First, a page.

8 April 2014 | 35 Comments
I was recently asked to speak at a special alumni day at my old high school, but the date fell right at the end of my Tuscany Kickstarter campaign (which has about 29 hours left as I write this), so I had to decline. I’ve been thinking about what I would have said, and I think it would have gone something like this:
(picture me nervously pacing the stage, not knowing what to do with my hands)
- If you wanted to publish a book, you had to submit it to literary agents, who then would submit it to publishers.
- If you wanted to be a journalist, you had to submit articles to the newspaper.
- If you wanted to produce a video game, you had to submit it to a software firm.
- If you wanted to release a TV show or a movie, you had to pitch it to producers.
- And if you wanted to publish a board game, you had to submit it to game companies.
Publishers, newspapers, software firms, producers, game companies–these are just a few examples of the gatekeepers that had the power to decide if your dream project was worth making.
And look–I have nothing against those companies. My company is becoming one of those companies. But you can start to look at those companies not as gatekeepers but rather as maximizers. They might help you maximize your writing skills, or maximize your marketing efforts, or maximize your revenue. But that’s it. The gate is gone.
Look at what we have now: Kindle publishing, blogging, app stores, YouTube, and Kickstarter. There are so many ways to share your work with the world. The platforms are there.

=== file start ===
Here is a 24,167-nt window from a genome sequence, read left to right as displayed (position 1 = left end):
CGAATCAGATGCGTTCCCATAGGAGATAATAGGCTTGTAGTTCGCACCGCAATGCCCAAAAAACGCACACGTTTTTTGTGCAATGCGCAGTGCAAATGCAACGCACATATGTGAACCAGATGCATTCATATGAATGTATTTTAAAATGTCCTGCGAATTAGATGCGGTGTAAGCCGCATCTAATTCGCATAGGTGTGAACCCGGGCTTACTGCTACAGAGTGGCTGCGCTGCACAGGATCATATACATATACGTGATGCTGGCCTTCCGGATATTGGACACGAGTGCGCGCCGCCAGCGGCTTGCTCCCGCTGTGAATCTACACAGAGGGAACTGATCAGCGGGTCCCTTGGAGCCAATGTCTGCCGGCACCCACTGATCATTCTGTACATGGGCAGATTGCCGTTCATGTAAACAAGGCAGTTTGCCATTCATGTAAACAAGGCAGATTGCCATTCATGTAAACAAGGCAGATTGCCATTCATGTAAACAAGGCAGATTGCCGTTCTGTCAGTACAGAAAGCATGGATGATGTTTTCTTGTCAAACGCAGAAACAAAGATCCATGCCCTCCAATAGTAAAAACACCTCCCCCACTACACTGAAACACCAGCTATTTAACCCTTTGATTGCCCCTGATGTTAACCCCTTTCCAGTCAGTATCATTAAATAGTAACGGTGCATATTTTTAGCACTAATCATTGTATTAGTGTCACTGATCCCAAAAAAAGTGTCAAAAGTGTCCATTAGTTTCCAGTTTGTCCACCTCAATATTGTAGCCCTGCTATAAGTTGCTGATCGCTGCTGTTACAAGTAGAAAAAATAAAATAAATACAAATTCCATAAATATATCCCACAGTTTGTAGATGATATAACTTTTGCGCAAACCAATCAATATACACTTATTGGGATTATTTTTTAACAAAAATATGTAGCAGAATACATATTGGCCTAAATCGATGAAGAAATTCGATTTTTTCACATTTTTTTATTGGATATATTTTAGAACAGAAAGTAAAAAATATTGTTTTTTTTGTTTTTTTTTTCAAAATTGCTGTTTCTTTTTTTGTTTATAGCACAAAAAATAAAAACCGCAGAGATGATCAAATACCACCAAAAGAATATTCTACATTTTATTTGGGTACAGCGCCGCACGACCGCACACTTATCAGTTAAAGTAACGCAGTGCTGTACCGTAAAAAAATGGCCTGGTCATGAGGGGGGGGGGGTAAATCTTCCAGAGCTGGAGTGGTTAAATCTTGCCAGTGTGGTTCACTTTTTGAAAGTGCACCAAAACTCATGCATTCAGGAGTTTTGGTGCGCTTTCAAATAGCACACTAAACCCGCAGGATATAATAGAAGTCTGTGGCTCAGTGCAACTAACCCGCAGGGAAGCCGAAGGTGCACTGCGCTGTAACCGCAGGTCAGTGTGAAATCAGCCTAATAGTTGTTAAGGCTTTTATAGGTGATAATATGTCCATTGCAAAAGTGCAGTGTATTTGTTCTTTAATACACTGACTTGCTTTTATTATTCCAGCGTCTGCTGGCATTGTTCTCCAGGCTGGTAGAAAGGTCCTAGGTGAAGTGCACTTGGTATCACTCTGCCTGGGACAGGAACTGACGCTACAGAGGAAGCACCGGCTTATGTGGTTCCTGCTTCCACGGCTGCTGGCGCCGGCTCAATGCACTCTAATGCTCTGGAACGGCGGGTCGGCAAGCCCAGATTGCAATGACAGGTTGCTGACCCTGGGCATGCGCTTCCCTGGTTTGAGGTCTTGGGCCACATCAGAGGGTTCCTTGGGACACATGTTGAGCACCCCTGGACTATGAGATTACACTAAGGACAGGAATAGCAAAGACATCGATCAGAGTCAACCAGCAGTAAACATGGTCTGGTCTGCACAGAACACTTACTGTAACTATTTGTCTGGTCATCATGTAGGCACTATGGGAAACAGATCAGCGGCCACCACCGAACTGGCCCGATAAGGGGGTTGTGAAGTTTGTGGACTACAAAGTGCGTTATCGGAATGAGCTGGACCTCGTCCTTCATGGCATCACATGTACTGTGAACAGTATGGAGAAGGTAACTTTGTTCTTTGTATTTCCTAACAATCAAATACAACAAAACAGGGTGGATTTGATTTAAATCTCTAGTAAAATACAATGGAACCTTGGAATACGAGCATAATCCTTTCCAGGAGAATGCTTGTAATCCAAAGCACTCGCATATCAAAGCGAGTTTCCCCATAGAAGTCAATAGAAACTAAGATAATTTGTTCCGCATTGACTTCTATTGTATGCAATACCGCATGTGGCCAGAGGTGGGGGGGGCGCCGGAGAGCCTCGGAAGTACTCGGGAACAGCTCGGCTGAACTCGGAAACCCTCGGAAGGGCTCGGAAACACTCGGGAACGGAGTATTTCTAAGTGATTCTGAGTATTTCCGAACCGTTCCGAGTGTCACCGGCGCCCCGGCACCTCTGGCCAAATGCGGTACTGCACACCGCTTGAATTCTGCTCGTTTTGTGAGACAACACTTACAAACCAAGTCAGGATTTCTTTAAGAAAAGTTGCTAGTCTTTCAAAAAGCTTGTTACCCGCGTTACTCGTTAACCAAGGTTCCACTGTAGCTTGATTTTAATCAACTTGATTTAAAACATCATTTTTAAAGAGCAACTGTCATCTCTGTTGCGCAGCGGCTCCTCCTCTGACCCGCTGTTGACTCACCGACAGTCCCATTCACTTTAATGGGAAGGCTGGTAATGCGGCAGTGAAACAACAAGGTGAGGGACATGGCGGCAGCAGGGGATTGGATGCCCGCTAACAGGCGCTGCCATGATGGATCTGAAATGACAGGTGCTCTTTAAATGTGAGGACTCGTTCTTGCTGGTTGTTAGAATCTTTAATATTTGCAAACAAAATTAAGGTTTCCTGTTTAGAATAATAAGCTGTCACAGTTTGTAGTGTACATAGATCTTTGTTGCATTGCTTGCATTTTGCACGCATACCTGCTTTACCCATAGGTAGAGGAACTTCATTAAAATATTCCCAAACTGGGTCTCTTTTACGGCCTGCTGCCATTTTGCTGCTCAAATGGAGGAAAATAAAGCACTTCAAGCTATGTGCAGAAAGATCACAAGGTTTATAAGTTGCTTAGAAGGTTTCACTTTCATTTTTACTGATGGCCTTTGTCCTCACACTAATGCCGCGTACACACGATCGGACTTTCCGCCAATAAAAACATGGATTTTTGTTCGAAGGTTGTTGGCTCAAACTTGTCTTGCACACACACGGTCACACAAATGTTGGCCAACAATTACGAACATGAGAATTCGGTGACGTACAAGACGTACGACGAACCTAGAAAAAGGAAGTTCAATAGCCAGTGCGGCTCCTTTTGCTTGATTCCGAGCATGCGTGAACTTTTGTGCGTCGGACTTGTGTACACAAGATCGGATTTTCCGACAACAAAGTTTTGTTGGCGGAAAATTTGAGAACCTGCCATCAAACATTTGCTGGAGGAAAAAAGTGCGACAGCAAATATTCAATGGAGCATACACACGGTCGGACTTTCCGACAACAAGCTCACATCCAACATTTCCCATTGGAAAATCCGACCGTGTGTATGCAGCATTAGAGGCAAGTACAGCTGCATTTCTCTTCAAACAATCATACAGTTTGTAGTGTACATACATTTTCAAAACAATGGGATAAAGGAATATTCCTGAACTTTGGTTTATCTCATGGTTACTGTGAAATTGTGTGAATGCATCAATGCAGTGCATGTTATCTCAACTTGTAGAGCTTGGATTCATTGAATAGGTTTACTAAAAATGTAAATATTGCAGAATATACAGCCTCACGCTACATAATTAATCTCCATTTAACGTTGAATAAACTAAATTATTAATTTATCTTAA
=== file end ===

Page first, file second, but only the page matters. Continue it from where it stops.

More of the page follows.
So what’s the problem? Raise your hand if you’ve published a book or an article, produced a video game, released a TV show or movie, or published a board game. (Expect very few raised hands. If there are lots of them, panic and slowly sidestep off the stage.)
The problem is that you are your own gatekeeper. For those of you who didn’t raise your hands, you might have a dream project, but you haven’t created it yet.
And honestly, that’s okay. You’re in high school. Your top priority probably isn’t a dream project. It’s getting into college or making varsity or finally asking out that cute sophomore.
But we’re living in an exciting time. I hope you realize how amazing it is that you are the ONLY gatekeeper left. I also hope, though, that if you have something awesome to share with the world, you don’t wait too long. You owe that to yourself.
I waited until I was 27 to write my first blog entry. I waited until I was 30 to write my first novel. And I waited until I was 32 to publish my first board game. I hope you all don’t take nearly as long as I did to experience the joy of creating and sharing something you love.
Class of ’99! (drop mic on the stage and walk away)